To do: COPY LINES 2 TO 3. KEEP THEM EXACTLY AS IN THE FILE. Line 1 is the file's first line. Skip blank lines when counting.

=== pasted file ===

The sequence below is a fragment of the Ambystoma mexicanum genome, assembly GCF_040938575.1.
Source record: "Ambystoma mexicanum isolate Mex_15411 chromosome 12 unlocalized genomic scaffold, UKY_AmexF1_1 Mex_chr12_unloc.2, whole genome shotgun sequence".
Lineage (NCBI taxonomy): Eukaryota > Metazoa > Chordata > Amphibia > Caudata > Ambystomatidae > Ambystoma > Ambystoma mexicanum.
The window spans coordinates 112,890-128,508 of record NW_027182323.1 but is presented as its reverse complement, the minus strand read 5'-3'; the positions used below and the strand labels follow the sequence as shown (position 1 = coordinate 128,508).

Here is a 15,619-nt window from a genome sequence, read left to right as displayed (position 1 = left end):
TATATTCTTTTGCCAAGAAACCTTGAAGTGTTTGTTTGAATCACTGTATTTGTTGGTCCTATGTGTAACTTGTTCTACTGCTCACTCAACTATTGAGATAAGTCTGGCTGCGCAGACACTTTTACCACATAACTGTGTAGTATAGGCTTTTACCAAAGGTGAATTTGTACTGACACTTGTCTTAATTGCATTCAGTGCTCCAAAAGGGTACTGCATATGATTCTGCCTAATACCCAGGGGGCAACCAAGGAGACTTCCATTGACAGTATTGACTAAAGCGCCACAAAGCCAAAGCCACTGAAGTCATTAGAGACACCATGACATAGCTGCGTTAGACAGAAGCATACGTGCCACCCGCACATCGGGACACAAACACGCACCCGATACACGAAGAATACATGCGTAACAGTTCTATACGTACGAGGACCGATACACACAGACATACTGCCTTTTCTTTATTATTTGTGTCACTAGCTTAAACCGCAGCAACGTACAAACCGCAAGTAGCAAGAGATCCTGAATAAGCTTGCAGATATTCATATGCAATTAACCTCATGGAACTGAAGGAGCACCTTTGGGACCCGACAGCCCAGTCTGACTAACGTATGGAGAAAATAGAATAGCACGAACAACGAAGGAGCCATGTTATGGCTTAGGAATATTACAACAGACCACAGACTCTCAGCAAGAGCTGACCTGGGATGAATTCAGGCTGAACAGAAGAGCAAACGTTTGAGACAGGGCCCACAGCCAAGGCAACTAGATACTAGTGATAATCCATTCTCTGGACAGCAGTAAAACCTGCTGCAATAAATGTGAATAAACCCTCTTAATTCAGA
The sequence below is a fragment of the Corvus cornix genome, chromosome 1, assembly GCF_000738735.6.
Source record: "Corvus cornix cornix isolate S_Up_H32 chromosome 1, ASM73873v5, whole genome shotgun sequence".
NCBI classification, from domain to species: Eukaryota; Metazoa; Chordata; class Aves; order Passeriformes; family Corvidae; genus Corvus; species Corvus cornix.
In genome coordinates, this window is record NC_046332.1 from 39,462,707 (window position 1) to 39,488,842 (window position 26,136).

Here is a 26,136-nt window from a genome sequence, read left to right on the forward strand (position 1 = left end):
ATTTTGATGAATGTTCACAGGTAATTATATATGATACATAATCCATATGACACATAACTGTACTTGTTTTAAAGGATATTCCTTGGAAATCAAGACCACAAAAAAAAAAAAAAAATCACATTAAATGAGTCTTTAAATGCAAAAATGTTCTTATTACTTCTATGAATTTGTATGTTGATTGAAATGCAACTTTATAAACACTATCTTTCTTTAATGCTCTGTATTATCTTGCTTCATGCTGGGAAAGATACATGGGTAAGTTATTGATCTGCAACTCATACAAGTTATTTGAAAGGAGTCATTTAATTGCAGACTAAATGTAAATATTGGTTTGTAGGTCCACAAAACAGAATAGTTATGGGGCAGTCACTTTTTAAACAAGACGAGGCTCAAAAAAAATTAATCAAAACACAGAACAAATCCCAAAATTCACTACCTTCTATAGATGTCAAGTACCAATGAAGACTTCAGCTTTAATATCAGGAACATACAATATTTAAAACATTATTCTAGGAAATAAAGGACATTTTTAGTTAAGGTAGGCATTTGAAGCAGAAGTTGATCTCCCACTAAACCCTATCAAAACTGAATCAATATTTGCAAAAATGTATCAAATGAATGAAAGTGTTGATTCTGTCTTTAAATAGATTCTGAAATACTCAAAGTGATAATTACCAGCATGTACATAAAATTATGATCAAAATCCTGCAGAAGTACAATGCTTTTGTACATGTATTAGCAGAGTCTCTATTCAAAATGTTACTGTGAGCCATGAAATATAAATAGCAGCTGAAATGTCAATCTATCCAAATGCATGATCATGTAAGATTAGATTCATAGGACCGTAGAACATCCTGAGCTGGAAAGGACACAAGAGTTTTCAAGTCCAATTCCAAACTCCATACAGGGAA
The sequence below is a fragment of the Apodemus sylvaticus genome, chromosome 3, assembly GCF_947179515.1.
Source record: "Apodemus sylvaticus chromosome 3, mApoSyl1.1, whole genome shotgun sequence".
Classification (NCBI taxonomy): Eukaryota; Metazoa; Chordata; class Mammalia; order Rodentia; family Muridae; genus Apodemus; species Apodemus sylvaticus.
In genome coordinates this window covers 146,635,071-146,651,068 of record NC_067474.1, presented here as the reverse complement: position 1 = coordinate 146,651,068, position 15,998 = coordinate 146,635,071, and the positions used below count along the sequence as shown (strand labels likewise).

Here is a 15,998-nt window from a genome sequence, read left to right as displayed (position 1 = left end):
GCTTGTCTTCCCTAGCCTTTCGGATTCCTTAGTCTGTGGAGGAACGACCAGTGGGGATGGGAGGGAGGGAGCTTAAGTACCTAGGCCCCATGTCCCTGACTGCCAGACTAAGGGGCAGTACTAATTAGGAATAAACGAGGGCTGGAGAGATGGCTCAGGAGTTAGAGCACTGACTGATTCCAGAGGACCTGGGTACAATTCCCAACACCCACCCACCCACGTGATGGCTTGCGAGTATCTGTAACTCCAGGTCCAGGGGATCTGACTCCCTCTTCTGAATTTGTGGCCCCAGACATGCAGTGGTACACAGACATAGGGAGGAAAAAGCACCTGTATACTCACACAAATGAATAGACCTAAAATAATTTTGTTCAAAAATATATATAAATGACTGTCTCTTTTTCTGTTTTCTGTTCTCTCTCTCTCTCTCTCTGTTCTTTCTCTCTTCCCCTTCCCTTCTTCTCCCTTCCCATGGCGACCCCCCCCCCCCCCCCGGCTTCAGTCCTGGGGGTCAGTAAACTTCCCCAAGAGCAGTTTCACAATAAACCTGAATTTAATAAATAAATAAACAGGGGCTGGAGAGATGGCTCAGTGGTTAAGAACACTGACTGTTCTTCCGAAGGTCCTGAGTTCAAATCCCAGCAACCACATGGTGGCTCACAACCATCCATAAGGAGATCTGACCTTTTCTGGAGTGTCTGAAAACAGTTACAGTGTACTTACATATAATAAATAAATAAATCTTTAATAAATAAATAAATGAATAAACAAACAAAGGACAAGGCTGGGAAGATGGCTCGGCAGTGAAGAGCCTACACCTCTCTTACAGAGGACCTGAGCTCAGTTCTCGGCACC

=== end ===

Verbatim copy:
Source record: "Ambystoma mexicanum isolate Mex_15411 chromosome 12 unlocalized genomic scaffold, UKY_AmexF1_1 Mex_chr12_unloc.2, whole genome shotgun sequence".
Lineage (NCBI taxonomy): Eukaryota > Metazoa > Chordata > Amphibia > Caudata > Ambystomatidae > Ambystoma > Ambystoma mexicanum.